Talking to directors and writers, I’m constantly inspired by the models they keep in their heads – each a unique mechanism they use to keep moving forward, through adversity, in pursuit of their goals.
Pete Docter compares directing to running through a long tunnel having no idea how long it will last but trusting that he will eventually come out, intact, at the other end. “There’s a really scary point in the middle where it’s just dark,” he says. “There’s no light from where you came and there’s no light at the other end; all you can do is keep going. And then you start to see a little light and then a little more light and then, suddenly, you’re out in the bright sun.”
Rich Moore, who directed Wreck-It Ralph for Disney Animation, envisions a slightly different scenario. He imagines himself in a maze while he’s making a movie. Instead of running through willy-nilly, frantically searching for his way out, he places the tips of his fingers along one wall as he moves forward, slowing down here and there to assess and using his sense of touch to help him remember the route he’s travelled so far. But he keeps moving so as not to panic. “I love mazes as a kid,” Rich says. “But you have to keep your head to find your way out. When I see a movie to go south, I think to myself, ‘Well, they went nuts in maze. They freaked out in there, and it fell apart.’”
The idea that as you progress, your project is revealing itself to you. “You’re digging away, and you don’t know what dinosaur you’re digging for,” Bob says. “Then you reveal a little bit of it. And you may be digging in two different places at once and you think what you have is one thing, but as you go farther, blindly digging, it starts revealing itself. Once you start getting a glimpse of it, you know how better to dig.”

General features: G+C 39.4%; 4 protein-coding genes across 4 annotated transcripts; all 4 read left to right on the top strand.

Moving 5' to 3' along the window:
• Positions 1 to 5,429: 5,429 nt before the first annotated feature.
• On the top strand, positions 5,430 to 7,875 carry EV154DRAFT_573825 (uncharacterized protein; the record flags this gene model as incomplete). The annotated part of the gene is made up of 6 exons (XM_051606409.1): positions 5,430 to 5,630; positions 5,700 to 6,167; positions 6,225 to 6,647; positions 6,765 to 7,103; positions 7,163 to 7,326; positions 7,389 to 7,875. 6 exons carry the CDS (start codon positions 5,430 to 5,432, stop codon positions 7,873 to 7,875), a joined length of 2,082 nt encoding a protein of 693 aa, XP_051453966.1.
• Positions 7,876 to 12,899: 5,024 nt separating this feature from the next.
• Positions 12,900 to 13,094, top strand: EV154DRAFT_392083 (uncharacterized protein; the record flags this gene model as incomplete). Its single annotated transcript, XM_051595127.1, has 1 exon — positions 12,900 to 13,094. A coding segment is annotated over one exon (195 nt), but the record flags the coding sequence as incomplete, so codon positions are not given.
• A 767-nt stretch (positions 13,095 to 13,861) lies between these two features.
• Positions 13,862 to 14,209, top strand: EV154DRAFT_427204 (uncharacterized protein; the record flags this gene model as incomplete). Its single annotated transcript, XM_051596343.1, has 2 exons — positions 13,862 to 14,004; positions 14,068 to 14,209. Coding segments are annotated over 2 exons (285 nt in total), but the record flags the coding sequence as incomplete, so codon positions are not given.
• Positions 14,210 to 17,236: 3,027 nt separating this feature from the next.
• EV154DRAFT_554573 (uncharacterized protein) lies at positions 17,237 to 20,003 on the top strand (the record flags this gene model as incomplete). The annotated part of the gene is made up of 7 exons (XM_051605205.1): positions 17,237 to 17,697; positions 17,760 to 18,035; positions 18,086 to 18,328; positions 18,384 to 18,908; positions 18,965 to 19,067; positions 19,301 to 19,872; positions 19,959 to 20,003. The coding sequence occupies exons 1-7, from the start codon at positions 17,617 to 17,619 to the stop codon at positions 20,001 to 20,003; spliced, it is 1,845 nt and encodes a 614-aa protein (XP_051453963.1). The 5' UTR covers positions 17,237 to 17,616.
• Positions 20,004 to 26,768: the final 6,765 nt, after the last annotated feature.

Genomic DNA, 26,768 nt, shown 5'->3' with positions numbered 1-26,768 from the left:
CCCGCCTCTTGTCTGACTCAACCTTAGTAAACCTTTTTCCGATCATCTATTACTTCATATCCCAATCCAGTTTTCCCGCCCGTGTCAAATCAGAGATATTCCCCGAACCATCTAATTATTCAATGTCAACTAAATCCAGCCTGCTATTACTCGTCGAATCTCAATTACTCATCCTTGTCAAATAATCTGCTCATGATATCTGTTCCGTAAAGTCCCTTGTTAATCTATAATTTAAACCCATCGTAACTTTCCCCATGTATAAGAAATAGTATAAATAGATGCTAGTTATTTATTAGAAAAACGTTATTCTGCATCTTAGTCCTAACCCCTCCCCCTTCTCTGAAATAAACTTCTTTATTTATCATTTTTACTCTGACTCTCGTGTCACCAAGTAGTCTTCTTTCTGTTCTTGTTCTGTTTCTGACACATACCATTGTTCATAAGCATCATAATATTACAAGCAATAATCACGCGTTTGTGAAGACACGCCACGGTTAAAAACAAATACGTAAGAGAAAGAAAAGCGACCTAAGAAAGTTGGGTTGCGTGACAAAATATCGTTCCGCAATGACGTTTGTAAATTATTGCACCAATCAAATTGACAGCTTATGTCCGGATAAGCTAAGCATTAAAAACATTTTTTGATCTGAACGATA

During your excavation not every bone you unearth will necessarily belong to the skeleton you are trying to assemble. The temptation to use everything you find, even if it doesn’t fit, is strong. After all, you probably worked hard to dig each element up. But if you are discerning and rigorous in your analysis – if you compare it to the bits you’ve found already to see if it’s match – your movie or project will reveal itself to you. “After a while, it starts to tell me what’s there,” Andrew says. “That’s the place you’re looking for: when the movie starts to tell you what it wants to be.”